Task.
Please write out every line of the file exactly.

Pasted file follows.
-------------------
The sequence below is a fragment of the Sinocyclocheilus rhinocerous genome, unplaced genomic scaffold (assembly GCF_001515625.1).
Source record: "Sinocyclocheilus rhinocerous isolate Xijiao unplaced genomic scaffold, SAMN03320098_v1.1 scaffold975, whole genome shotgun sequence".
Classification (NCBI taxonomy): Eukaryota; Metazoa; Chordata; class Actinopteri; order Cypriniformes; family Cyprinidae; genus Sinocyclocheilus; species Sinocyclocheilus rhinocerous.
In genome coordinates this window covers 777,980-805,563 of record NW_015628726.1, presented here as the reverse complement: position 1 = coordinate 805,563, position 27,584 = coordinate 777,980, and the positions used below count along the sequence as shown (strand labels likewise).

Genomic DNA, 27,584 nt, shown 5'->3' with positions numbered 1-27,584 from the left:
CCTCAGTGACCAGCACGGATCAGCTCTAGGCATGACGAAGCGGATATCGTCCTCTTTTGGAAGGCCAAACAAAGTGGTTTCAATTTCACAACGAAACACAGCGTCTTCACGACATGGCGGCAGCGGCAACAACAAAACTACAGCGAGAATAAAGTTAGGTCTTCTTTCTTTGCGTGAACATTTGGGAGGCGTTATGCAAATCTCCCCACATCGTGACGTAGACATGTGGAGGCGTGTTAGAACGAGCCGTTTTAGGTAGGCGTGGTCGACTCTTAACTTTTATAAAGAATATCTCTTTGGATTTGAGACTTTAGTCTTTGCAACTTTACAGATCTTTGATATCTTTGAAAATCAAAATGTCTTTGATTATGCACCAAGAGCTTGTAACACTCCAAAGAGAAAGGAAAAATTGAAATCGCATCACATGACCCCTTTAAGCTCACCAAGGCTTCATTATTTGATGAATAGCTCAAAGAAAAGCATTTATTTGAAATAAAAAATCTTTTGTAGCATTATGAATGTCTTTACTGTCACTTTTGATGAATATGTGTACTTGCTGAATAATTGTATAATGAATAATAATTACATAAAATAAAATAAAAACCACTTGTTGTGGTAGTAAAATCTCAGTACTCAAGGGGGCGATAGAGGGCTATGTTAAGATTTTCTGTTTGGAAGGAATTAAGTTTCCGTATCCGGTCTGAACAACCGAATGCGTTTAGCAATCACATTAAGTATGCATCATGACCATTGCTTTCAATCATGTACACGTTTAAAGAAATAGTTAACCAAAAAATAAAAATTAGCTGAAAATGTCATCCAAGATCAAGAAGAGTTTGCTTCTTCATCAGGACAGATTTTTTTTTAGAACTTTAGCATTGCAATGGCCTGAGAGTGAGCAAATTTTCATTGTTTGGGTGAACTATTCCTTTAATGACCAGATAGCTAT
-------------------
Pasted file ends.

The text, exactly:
The sequence below is a fragment of the Sinocyclocheilus rhinocerous genome, unplaced genomic scaffold (assembly GCF_001515625.1).
Source record: "Sinocyclocheilus rhinocerous isolate Xijiao unplaced genomic scaffold, SAMN03320098_v1.1 scaffold975, whole genome shotgun sequence".
Classification (NCBI taxonomy): Eukaryota; Metazoa; Chordata; class Actinopteri; order Cypriniformes; family Cyprinidae; genus Sinocyclocheilus; species Sinocyclocheilus rhinocerous.
In genome coordinates this window covers 777,980-805,563 of record NW_015628726.1, presented here as the reverse complement: position 1 = coordinate 805,563, position 27,584 = coordinate 777,980, and the positions used below count along the sequence as shown (strand labels likewise).

Genomic DNA, 27,584 nt, shown 5'->3' with positions numbered 1-27,584 from the left:
CCTCAGTGACCAGCACGGATCAGCTCTAGGCATGACGAAGCGGATATCGTCCTCTTTTGGAAGGCCAAACAAAGTGGTTTCAATTTCACAACGAAACACAGCGTCTTCACGACATGGCGGCAGCGGCAACAACAAAACTACAGCGAGAATAAAGTTAGGTCTTCTTTCTTTGCGTGAACATTTGGGAGGCGTTATGCAAATCTCCCCACATCGTGACGTAGACATGTGGAGGCGTGTTAGAACGAGCCGTTTTAGGTAGGCGTGGTCGACTCTTAACTTTTATAAAGAATATCTCTTTGGATTTGAGACTTTAGTCTTTGCAACTTTACAGATCTTTGATATCTTTGAAAATCAAAATGTCTTTGATTATGCACCAAGAGCTTGTAACACTCCAAAGAGAAAGGAAAAATTGAAATCGCATCACATGACCCCTTTAAGCTCACCAAGGCTTCATTATTTGATGAATAGCTCAAAGAAAAGCATTTATTTGAAATAAAAAATCTTTTGTAGCATTATGAATGTCTTTACTGTCACTTTTGATGAATATGTGTACTTGCTGAATAATTGTATAATGAATAATAATTACATAAAATAAAATAAAAACCACTTGTTGTGGTAGTAAAATCTCAGTACTCAAGGGGGCGATAGAGGGCTATGTTAAGATTTTCTGTTTGGAAGGAATTAAGTTTCCGTATCCGGTCTGAACAACCGAATGCGTTTAGCAATCACATTAAGTATGCATCATGACCATTGCTTTCAATCATGTACACGTTTAAAGAAATAGTTAACCAAAAAATAAAAATTAGCTGAAAATGTCATCCAAGATCAAGAAGAGTTTGCTTCTTCATCAGGACAGATTTTTTTTTAGAACTTTAGCATTGCAATGGCCTGAGAGTGAGCAAATTTTCATTGTTTGGGTGAACTATTCCTTTAATGACCAGATAGCTAT